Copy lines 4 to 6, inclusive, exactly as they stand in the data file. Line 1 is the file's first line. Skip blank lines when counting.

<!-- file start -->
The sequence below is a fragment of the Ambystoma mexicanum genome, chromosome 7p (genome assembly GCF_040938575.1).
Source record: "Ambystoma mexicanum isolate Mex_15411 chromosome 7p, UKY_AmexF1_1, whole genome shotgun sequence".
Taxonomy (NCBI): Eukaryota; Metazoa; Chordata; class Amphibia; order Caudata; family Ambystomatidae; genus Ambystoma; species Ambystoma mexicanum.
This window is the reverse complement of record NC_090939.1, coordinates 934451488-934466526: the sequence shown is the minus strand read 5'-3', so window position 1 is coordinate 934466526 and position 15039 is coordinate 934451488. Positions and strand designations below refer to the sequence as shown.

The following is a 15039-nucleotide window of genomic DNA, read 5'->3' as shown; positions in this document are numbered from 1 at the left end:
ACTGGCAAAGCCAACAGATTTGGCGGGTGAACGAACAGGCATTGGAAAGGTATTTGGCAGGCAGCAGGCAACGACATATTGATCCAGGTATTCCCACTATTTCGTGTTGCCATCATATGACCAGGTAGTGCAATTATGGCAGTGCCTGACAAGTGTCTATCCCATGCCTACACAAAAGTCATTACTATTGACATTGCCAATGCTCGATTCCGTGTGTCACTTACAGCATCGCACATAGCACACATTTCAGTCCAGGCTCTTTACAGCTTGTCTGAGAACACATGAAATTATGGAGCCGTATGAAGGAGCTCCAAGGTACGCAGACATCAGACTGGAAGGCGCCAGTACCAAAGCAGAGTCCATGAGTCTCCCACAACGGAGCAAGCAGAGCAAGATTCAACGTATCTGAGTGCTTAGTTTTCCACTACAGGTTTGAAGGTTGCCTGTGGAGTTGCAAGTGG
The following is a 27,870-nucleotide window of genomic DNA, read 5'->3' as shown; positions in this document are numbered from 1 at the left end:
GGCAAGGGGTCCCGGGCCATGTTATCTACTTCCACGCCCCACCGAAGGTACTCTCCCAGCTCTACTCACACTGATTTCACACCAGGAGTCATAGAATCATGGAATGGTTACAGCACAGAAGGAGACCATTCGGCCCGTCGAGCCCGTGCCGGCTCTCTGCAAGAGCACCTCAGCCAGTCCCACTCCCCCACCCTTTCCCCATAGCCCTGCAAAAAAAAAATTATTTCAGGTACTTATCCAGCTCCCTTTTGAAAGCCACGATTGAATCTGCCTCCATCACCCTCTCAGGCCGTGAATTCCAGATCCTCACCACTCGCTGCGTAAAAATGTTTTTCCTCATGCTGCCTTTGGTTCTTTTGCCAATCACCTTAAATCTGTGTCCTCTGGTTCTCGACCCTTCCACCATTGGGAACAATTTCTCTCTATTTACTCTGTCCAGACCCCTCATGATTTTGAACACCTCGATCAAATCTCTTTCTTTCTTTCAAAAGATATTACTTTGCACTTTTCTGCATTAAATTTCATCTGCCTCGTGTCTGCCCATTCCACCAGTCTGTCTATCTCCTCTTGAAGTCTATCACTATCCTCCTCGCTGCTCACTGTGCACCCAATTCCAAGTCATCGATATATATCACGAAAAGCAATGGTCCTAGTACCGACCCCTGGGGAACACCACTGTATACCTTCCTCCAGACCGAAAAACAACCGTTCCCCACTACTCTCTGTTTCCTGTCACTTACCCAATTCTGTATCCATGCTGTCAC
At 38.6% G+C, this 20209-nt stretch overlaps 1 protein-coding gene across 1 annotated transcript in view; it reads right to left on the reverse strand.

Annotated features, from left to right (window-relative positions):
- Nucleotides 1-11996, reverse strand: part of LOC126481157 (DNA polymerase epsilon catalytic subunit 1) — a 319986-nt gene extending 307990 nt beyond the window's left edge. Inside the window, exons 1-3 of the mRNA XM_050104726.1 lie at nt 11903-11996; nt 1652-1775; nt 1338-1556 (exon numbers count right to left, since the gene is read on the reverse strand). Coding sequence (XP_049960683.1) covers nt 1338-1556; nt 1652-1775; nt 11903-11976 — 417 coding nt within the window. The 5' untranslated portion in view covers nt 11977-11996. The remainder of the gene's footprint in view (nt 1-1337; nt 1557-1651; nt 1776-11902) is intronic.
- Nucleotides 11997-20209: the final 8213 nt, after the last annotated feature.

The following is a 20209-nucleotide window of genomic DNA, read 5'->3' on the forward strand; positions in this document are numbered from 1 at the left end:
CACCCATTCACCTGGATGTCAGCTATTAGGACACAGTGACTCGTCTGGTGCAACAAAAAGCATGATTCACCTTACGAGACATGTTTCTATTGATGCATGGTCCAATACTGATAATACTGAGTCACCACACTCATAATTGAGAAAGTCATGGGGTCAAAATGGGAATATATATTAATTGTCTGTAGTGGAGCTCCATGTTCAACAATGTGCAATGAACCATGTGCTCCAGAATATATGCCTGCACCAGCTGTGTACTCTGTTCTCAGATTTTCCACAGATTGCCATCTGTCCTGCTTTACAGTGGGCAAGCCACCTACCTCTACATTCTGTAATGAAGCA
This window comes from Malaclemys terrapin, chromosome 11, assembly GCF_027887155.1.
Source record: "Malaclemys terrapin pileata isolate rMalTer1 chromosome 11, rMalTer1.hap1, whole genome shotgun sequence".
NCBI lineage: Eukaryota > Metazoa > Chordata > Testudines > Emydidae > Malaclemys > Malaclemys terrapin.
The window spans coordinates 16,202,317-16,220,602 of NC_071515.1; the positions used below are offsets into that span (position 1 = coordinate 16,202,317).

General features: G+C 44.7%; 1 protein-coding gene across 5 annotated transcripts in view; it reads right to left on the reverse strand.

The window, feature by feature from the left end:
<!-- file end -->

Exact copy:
This window is the reverse complement of record NC_090939.1, coordinates 934451488-934466526: the sequence shown is the minus strand read 5'-3', so window position 1 is coordinate 934466526 and position 15039 is coordinate 934451488. Positions and strand designations below refer to the sequence as shown.

The following is a 15039-nucleotide window of genomic DNA, read 5'->3' as shown; positions in this document are numbered from 1 at the left end:
ACTGGCAAAGCCAACAGATTTGGCGGGTGAACGAACAGGCATTGGAAAGGTATTTGGCAGGCAGCAGGCAACGACATATTGATCCAGGTATTCCCACTATTTCGTGTTGCCATCATATGACCAGGTAGTGCAATTATGGCAGTGCCTGACAAGTGTCTATCCCATGCCTACACAAAAGTCATTACTATTGACATTGCCAATGCTCGATTCCGTGTGTCACTTACAGCATCGCACATAGCACACATTTCAGTCCAGGCTCTTTACAGCTTGTCTGAGAACACATGAAATTATGGAGCCGTATGAAGGAGCTCCAAGGTACGCAGACATCAGACTGGAAGGCGCCAGTACCAAAGCAGAGTCCATGAGTCTCCCACAACGGAGCAAGCAGAGCAAGATTCAACGTATCTGAGTGCTTAGTTTTCCACTACAGGTTTGAAGGTTGCCTGTGGAGTTGCAAGTGG